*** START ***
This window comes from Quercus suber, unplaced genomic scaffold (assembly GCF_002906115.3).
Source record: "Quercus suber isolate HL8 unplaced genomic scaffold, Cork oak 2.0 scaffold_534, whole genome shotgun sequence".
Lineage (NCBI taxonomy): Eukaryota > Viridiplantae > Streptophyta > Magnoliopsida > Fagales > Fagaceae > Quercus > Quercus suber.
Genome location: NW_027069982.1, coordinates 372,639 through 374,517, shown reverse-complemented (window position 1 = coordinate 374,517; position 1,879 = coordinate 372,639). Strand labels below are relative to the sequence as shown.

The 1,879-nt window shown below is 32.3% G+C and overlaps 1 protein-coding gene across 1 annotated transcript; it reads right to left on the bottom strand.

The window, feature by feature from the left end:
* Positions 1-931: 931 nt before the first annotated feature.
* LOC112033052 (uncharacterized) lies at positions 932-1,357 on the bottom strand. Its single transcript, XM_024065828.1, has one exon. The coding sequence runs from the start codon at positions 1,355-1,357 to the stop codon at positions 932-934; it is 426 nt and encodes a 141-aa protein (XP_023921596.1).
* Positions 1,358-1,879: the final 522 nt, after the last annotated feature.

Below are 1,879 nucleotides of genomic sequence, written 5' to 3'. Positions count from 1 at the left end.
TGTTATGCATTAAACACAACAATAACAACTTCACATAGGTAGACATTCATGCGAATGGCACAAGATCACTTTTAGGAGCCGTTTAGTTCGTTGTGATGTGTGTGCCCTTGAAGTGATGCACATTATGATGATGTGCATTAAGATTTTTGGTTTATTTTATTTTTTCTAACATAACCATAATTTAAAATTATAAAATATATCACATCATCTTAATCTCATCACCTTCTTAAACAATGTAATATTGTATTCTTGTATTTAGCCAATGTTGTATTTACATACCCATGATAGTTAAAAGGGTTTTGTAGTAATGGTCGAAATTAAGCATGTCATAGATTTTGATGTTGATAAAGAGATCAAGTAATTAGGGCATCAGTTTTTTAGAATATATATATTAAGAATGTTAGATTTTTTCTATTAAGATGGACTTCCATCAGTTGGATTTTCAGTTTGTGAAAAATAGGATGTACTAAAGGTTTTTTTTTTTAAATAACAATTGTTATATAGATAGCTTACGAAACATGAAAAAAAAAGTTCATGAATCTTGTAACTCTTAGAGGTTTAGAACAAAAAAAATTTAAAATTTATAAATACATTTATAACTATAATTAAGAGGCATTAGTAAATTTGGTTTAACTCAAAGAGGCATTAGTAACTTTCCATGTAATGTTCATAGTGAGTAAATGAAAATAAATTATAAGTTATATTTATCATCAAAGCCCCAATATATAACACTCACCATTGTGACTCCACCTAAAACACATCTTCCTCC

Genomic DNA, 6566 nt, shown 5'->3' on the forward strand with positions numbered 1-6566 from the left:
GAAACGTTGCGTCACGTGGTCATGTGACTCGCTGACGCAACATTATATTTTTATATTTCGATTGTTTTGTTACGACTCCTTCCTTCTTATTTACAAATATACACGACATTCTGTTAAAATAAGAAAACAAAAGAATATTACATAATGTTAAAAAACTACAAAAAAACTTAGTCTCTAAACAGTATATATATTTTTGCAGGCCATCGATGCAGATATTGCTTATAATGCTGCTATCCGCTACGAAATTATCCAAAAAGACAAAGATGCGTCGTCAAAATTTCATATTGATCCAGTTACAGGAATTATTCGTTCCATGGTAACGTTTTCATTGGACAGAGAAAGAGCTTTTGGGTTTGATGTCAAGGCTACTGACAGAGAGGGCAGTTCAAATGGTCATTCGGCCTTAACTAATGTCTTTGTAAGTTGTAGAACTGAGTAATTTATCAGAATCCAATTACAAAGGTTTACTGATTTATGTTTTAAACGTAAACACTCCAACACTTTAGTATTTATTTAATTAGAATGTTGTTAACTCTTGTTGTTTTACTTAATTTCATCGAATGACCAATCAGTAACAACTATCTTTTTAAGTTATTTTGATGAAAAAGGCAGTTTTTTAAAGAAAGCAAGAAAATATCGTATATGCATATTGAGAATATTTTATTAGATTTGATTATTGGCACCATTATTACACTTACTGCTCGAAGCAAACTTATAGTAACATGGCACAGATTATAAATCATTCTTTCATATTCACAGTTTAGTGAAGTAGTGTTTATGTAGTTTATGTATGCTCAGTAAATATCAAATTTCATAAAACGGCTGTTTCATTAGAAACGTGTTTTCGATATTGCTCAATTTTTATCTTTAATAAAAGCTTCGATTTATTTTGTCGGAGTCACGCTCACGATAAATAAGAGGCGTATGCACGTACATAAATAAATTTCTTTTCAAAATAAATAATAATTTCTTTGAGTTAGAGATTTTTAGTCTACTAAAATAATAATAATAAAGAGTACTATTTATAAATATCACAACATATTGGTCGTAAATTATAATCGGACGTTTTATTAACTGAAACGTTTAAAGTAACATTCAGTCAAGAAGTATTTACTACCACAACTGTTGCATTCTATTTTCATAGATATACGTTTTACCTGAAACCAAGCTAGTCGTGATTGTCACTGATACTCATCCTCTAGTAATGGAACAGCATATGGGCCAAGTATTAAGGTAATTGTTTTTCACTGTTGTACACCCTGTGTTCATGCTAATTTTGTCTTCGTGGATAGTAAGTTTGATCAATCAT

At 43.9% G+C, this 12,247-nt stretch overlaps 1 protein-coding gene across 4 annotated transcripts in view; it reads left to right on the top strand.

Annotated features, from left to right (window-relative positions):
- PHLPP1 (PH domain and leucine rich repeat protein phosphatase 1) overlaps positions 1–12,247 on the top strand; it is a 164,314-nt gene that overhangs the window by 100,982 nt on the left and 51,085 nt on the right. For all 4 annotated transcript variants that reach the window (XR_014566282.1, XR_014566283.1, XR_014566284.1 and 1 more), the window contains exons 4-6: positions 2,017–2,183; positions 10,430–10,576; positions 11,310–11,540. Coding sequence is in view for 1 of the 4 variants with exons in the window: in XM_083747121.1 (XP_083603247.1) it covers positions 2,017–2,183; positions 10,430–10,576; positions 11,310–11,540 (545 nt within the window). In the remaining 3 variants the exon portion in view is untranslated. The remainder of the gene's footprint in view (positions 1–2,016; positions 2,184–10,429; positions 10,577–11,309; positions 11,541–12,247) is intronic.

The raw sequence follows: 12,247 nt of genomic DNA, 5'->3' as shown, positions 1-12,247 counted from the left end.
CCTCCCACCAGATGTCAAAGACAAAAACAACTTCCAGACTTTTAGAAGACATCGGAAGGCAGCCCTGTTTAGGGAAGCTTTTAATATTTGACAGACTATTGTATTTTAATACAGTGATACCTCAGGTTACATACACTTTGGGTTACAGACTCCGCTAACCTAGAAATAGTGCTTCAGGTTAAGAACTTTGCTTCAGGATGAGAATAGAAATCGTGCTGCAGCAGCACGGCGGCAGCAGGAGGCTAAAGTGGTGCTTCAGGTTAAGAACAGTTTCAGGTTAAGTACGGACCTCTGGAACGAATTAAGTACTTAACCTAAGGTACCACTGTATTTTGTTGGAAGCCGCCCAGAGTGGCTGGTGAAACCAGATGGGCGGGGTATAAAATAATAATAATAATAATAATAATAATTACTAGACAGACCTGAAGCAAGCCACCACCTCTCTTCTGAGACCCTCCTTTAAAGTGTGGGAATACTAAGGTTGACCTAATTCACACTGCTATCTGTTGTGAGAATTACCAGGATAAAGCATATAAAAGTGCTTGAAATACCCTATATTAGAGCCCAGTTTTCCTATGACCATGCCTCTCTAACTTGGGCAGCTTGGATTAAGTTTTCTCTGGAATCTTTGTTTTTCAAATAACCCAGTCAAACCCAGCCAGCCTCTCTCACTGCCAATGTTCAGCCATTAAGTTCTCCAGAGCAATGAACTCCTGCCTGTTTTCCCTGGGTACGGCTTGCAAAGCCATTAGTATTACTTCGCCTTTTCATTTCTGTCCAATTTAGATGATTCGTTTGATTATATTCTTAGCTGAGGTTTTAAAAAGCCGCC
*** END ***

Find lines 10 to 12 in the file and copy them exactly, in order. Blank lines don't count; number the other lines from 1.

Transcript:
Below are 1,879 nucleotides of genomic sequence, written 5' to 3'. Positions count from 1 at the left end.
TGTTATGCATTAAACACAACAATAACAACTTCACATAGGTAGACATTCATGCGAATGGCACAAGATCACTTTTAGGAGCCGTTTAGTTCGTTGTGATGTGTGTGCCCTTGAAGTGATGCACATTATGATGATGTGCATTAAGATTTTTGGTTTATTTTATTTTTTCTAACATAACCATAATTTAAAATTATAAAATATATCACATCATCTTAATCTCATCACCTTCTTAAACAATGTAATATTGTATTCTTGTATTTAGCCAATGTTGTATTTACATACCCATGATAGTTAAAAGGGTTTTGTAGTAATGGTCGAAATTAAGCATGTCATAGATTTTGATGTTGATAAAGAGATCAAGTAATTAGGGCATCAGTTTTTTAGAATATATATATTAAGAATGTTAGATTTTTTCTATTAAGATGGACTTCCATCAGTTGGATTTTCAGTTTGTGAAAAATAGGATGTACTAAAGGTTTTTTTTTTTAAATAACAATTGTTATATAGATAGCTTACGAAACATGAAAAAAAAAGTTCATGAATCTTGTAACTCTTAGAGGTTTAGAACAAAAAAAATTTAAAATTTATAAATACATTTATAACTATAATTAAGAGGCATTAGTAAATTTGGTTTAACTCAAAGAGGCATTAGTAACTTTCCATGTAATGTTCATAGTGAGTAAATGAAAATAAATTATAAGTTATATTTATCATCAAAGCCCCAATATATAACACTCACCATTGTGACTCCACCTAAAACACATCTTCCTCC

Genomic DNA, 6566 nt, shown 5'->3' on the forward strand with positions numbered 1-6566 from the left: